I left off this diary running out the door to meet with fellow guerero para los animales Juan Carrateca and the two boat captains he thought might be willing to rent us a tourist boat to get out to the Ewing. They were waiting outside the Internet cafe in the town square underneath the spreading flamboyant trees. We walked a half a block to the Viva Zapata bar and restaurant and sat down upstairs under the raised palapa roof. The two boat captains ordered two tequilitas (just little tequilas) and we got down to business. With Juan nodding, I told them the whole story of the Ewing, but they already knew quite a bit and told mehow upset the fishermen along the coast were with the Ewing totally ignoring their livelihoods in their search for ???

These guys were into it—totally, and had already cleared their rental to AWI and their taking me and some journalists out. Now that doesn't guarantee the Progreso Port Captain will agree, but we have jumped every hurdle he has given us to make this trip out to the Ewing legal. So, I guess you folks can stop visualizing bringing to me a committed skipper and a legal tourist boat. Now, if we are able to actually shut down the Ewing for one day, it may actually come down to funding to see if we can persevere. I guess the new thing I need visualized is dollars falling from the skies into AWI so I can continue this struggle.

When it came for setting a price on the daily rental, the captains had to check some things the next day and get back to me at eight that (Tuesday) night. So, I was stuck in Holbox with nowhere to drive or people to agitate for a day. Tough luck. Cut adrift in island paradise.

I walk out of my palapa at the Hotelito Mawimby, hit the water and take a right, headed toward the long curving beach beyond where the cabanas stop and I can see no human being. Nothing hurting, nothing wrong (except for the Ewing working, Iraq, Bush and all of the dark world beyond). But at that moment at that place, it was just the blue-green water swishing in, the wind rattling the palms and palmettoes, ospreys whistling, and the sun warming up the land and spreading the clouds. I walked for hours.

When was the last time you walked a beach? I live on an island surrounded by beaches that never fail to blast me in the face and make me glad to be alive. But I hardly every go. Maybe this is one reason why we find it so easy to dismiss the ocean, stop protecting it. We are not listening to it very often anymore. Seems we only really protect what we feel is part of us—our family, our home—and these frames of reference are shrinking. Now if we saw all people and all creatures as part of us and the streams and lakes and oceans as bloodstreams and rain a miracle and each moment of sunlight glistening a personal gift from a kind universe, maybe then…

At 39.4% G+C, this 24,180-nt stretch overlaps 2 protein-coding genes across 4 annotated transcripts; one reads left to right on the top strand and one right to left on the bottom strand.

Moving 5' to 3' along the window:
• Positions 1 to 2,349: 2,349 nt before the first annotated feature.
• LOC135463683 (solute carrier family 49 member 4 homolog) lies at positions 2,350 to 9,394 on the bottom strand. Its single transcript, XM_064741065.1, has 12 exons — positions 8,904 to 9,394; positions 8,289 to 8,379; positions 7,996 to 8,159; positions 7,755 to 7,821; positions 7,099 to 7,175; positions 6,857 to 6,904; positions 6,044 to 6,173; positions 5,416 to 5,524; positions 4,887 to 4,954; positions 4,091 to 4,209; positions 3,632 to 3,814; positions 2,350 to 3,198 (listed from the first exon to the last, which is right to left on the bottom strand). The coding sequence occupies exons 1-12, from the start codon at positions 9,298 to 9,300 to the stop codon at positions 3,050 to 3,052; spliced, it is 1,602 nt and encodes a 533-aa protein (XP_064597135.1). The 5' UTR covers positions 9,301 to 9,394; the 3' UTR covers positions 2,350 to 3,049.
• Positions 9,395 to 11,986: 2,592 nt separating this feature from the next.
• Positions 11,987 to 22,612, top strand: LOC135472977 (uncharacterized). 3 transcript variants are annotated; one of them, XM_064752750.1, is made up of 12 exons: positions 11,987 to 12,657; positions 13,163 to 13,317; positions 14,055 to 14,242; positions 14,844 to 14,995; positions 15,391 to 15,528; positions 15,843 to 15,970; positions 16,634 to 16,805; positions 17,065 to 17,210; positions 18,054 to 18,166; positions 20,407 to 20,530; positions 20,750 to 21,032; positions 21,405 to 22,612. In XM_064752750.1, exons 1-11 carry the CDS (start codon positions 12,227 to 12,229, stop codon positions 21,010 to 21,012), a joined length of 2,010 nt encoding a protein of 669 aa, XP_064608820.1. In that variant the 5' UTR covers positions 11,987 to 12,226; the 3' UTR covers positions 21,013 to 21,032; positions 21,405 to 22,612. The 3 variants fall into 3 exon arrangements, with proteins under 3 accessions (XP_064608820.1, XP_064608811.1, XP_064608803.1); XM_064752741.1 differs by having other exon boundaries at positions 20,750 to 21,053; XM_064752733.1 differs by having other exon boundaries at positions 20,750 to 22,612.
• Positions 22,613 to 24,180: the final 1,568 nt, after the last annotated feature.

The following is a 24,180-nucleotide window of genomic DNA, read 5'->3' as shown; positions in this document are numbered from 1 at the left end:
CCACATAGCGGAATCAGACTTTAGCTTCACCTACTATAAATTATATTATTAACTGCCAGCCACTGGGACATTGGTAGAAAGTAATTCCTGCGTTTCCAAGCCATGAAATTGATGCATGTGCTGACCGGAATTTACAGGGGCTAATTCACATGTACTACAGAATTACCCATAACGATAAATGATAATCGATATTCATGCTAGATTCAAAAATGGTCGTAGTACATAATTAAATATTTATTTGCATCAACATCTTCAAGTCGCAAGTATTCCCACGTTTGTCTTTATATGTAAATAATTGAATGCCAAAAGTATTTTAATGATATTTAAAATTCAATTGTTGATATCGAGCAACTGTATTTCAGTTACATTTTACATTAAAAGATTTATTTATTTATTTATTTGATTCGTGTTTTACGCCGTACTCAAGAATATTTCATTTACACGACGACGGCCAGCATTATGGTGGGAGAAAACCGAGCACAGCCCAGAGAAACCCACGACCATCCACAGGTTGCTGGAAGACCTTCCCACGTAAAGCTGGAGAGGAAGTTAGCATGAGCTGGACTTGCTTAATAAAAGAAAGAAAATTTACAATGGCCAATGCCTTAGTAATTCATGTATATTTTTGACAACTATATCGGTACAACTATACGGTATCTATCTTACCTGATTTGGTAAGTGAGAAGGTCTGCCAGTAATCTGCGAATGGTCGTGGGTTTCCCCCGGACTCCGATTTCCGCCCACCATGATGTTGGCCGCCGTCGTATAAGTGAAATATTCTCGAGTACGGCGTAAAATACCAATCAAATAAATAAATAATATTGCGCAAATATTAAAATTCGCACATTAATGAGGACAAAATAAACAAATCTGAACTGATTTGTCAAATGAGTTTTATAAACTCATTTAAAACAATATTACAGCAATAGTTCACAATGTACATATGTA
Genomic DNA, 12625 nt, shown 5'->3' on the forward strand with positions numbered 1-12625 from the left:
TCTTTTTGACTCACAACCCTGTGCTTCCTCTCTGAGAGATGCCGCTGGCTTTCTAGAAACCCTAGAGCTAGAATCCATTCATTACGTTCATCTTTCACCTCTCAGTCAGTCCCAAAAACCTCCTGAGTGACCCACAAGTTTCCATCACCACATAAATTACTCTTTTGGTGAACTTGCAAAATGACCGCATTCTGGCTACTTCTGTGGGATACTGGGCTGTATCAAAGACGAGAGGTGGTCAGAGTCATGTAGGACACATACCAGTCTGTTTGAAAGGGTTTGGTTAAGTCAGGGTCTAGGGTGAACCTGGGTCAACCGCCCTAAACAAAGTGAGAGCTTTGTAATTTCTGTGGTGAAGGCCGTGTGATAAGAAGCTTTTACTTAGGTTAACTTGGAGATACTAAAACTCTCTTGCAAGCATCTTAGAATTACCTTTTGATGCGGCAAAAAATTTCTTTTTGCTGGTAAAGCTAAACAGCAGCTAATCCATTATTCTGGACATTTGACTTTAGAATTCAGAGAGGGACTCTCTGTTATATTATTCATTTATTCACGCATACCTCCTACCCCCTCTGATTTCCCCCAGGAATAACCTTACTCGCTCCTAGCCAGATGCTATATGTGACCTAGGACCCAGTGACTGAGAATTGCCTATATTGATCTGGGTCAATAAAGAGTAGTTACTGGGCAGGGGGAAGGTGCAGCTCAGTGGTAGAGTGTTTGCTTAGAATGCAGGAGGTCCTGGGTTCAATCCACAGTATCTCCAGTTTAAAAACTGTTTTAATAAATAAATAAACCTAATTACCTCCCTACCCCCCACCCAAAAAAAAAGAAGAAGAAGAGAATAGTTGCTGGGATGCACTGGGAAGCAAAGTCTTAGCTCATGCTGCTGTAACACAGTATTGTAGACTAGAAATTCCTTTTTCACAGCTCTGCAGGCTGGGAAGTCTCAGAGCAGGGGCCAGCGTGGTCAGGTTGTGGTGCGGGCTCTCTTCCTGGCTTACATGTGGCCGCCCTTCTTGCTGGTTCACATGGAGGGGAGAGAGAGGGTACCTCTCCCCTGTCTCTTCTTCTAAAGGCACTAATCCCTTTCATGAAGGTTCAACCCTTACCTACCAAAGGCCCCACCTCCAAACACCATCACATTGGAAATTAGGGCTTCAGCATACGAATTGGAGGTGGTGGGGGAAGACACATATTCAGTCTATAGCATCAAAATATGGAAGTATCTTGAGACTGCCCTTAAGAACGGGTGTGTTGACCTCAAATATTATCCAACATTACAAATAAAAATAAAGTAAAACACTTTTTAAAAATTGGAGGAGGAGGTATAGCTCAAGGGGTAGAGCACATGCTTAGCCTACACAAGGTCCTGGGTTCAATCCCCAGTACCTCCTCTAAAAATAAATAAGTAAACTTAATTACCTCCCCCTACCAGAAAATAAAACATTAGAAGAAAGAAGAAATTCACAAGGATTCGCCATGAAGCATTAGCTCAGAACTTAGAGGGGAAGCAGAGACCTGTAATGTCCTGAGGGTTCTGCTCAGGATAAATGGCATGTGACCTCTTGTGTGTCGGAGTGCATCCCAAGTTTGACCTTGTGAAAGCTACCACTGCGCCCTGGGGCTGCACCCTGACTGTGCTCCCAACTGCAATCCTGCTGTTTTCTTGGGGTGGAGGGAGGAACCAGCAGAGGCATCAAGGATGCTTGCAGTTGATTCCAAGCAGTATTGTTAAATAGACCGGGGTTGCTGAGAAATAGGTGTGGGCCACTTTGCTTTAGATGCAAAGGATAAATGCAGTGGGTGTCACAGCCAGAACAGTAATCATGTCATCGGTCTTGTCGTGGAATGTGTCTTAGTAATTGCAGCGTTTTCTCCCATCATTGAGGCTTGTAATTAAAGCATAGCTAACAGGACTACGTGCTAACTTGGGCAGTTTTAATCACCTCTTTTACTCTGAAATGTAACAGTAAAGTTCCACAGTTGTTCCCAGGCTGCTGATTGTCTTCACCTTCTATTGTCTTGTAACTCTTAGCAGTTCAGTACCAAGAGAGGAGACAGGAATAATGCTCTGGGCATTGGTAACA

At one point in my walk I accidentally disturbed a big mixed flock of seabirds, each with their own distinct personality: perturbed and whistling oystercatchers, dowdy gulls not wanting to move and the sleek, racing model terns.

I have been asked by some of the people reading this daily diary to hand out some assignments, give people a way to help other than just hitting them up for scarce dollars. I hear you. So I am going to try something, a tiny task a day, sort of like your own chance to do something very small, but important when combined with everyone else. The thing we can all do today is to contact Mr. G. Michael Purdy, the boss of the Lamont-Doherty Earth Observatory.

Now, Mr. Purdy seems like a nice guy, but he is about to make a big mistake. LDEO is about to retire the Ewing—that's the good news. The bad news is that they have bought a bigger and better ship to do the same damn thing all over the earth. In fact, the RV Marcus G. Langseth will have even more power to blast the oceans, although out of the goodness of their hearts, LDEO has promised to go no louder than the Ewing. It is intended to obtain more information with fewer passes because that is environmentally safer. Why, one must ask, if it does no harm whatsoever? Why try to reduce the number of passes?

But the mistake is that instead of retiring this stupid old heavy handed way of obtaining information about the bottom of the ocean, they are putting into a new package and just carrying on, as if the world doesn't have their number already. Once dynamite was used to perform a similar function as intense blasts of sound now do with the Ewing. We need to graduate to the next generation of tools. Maybe it would help to let Mr. Purdy hear from us. At this minute the Langseth is being fitted in Narragansett Bay Rhode Island to do more of the same as the Ewing. LDEO has a brilliant chance to change directions.

I suggest that we email Mr. Purdy in whatever is your operative language, and put in the subject line of your email, "SHUT UP, MAURICE," or "MAURICE, WOULD YOU KINDLY BE QUIET NOW," or "MAURICE, YOU CAN SHUT UP, NOW." Something along those lines. And then ask him to lead the world in developing creative ways to find out what they need to know—be in front of the curve instead of behind it. His phone number is 845-365-8348, his fax is 845-365-8162.